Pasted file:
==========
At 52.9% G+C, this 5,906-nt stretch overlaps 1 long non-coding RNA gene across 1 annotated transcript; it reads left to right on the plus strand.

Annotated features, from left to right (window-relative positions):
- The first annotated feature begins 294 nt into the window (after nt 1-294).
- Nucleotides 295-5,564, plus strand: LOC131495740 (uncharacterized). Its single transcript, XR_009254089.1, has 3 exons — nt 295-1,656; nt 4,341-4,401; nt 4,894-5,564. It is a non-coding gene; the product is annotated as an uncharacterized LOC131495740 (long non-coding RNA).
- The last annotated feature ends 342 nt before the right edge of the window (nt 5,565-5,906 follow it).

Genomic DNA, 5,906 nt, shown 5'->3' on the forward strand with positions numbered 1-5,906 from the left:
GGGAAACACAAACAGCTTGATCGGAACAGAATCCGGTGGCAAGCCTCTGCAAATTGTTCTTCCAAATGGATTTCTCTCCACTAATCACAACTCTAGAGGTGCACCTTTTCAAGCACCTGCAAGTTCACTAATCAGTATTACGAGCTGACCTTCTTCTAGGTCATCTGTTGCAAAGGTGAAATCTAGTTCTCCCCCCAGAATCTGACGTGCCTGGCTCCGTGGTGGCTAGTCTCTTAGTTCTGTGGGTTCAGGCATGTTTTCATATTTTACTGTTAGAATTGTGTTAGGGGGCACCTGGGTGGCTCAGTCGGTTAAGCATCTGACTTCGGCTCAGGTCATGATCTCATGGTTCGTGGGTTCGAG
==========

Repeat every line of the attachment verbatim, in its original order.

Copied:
At 52.9% G+C, this 5,906-nt stretch overlaps 1 long non-coding RNA gene across 1 annotated transcript; it reads left to right on the plus strand.

Annotated features, from left to right (window-relative positions):
- The first annotated feature begins 294 nt into the window (after nt 1-294).
- Nucleotides 295-5,564, plus strand: LOC131495740 (uncharacterized). Its single transcript, XR_009254089.1, has 3 exons — nt 295-1,656; nt 4,341-4,401; nt 4,894-5,564. It is a non-coding gene; the product is annotated as an uncharacterized LOC131495740 (long non-coding RNA).
- The last annotated feature ends 342 nt before the right edge of the window (nt 5,565-5,906 follow it).

Genomic DNA, 5,906 nt, shown 5'->3' on the forward strand with positions numbered 1-5,906 from the left:
GGGAAACACAAACAGCTTGATCGGAACAGAATCCGGTGGCAAGCCTCTGCAAATTGTTCTTCCAAATGGATTTCTCTCCACTAATCACAACTCTAGAGGTGCACCTTTTCAAGCACCTGCAAGTTCACTAATCAGTATTACGAGCTGACCTTCTTCTAGGTCATCTGTTGCAAAGGTGAAATCTAGTTCTCCCCCCAGAATCTGACGTGCCTGGCTCCGTGGTGGCTAGTCTCTTAGTTCTGTGGGTTCAGGCATGTTTTCATATTTTACTGTTAGAATTGTGTTAGGGGGCACCTGGGTGGCTCAGTCGGTTAAGCATCTGACTTCGGCTCAGGTCATGATCTCATGGTTCGTGGGTTCGAG